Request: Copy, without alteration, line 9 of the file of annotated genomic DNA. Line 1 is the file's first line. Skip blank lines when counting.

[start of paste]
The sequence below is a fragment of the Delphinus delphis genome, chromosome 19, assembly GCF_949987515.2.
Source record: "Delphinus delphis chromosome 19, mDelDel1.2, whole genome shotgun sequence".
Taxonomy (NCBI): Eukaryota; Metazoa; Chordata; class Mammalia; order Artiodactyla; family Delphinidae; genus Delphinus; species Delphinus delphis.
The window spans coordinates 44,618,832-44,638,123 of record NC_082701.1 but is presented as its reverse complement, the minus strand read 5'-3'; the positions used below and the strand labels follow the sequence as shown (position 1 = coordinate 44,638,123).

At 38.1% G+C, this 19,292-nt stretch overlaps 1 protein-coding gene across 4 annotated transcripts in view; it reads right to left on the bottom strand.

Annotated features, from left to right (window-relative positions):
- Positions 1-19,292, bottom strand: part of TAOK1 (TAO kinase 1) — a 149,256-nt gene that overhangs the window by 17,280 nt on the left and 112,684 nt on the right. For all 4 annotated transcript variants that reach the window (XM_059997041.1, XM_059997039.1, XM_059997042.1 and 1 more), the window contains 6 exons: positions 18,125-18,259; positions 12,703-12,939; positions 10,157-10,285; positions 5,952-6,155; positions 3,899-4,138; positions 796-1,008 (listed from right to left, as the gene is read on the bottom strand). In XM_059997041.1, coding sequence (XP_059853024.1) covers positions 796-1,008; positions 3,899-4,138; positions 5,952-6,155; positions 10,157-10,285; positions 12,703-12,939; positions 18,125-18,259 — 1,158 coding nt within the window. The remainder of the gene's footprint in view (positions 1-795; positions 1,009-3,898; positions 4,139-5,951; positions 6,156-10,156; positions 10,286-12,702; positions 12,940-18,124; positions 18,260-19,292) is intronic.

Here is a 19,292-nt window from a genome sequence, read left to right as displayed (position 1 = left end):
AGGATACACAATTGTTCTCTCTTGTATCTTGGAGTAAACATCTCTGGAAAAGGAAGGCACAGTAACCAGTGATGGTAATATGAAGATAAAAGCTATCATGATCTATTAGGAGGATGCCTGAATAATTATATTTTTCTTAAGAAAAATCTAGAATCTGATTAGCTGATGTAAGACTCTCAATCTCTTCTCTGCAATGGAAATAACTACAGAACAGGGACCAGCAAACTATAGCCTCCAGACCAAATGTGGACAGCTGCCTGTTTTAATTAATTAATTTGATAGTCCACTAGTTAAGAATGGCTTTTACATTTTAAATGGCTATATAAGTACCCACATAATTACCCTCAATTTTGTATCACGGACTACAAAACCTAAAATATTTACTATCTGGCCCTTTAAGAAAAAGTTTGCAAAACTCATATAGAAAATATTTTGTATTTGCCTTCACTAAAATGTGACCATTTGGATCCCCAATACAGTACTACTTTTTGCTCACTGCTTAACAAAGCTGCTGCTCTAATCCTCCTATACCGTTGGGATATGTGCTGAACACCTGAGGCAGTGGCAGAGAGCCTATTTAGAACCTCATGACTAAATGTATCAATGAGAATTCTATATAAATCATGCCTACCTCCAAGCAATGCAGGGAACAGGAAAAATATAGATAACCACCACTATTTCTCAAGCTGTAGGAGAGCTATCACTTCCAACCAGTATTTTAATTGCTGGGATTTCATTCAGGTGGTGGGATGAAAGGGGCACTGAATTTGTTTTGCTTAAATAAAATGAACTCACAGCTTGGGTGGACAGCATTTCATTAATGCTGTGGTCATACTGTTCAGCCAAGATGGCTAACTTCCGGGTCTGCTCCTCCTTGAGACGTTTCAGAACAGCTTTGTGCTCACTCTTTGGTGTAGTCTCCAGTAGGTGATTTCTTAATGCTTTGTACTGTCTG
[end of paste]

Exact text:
AGGATACACAATTGTTCTCTCTTGTATCTTGGAGTAAACATCTCTGGAAAAGGAAGGCACAGTAACCAGTGATGGTAATATGAAGATAAAAGCTATCATGATCTATTAGGAGGATGCCTGAATAATTATATTTTTCTTAAGAAAAATCTAGAATCTGATTAGCTGATGTAAGACTCTCAATCTCTTCTCTGCAATGGAAATAACTACAGAACAGGGACCAGCAAACTATAGCCTCCAGACCAAATGTGGACAGCTGCCTGTTTTAATTAATTAATTTGATAGTCCACTAGTTAAGAATGGCTTTTACATTTTAAATGGCTATATAAGTACCCACATAATTACCCTCAATTTTGTATCACGGACTACAAAACCTAAAATATTTACTATCTGGCCCTTTAAGAAAAAGTTTGCAAAACTCATATAGAAAATATTTTGTATTTGCCTTCACTAAAATGTGACCATTTGGATCCCCAATACAGTACTACTTTTTGCTCACTGCTTAACAAAGCTGCTGCTCTAATCCTCCTATACCGTTGGGATATGTGCTGAACACCTGAGGCAGTGGCAGAGAGCCTATTTAGAACCTCATGACTAAATGTATCAATGAGAATTCTATATAAATCATGCCTACCTCCAAGCAATGCAGGGAACAGGAAAAATATAGATAACCACCACTATTTCTCAAGCTGTAGGAGAGCTATCACTTCCAACCAGTATTTTAATTGCTGGGATTTCATTCAGGTGGTGGGATGAAAGGGGCACTGAATTTGTTTTGCTTAAATAAAATGAACTCACAGCTTGGGTGGACAGCATTTCATTAATGCTGTGGTCATACTGTTCAGCCAAGATGGCTAACTTCCGGGTCTGCTCCTCCTTGAGACGTTTCAGAACAGCTTTGTGCTCACTCTTTGGTGTAGTCTCCAGTAGGTGATTTCTTAATGCTTTGTACTGTCTG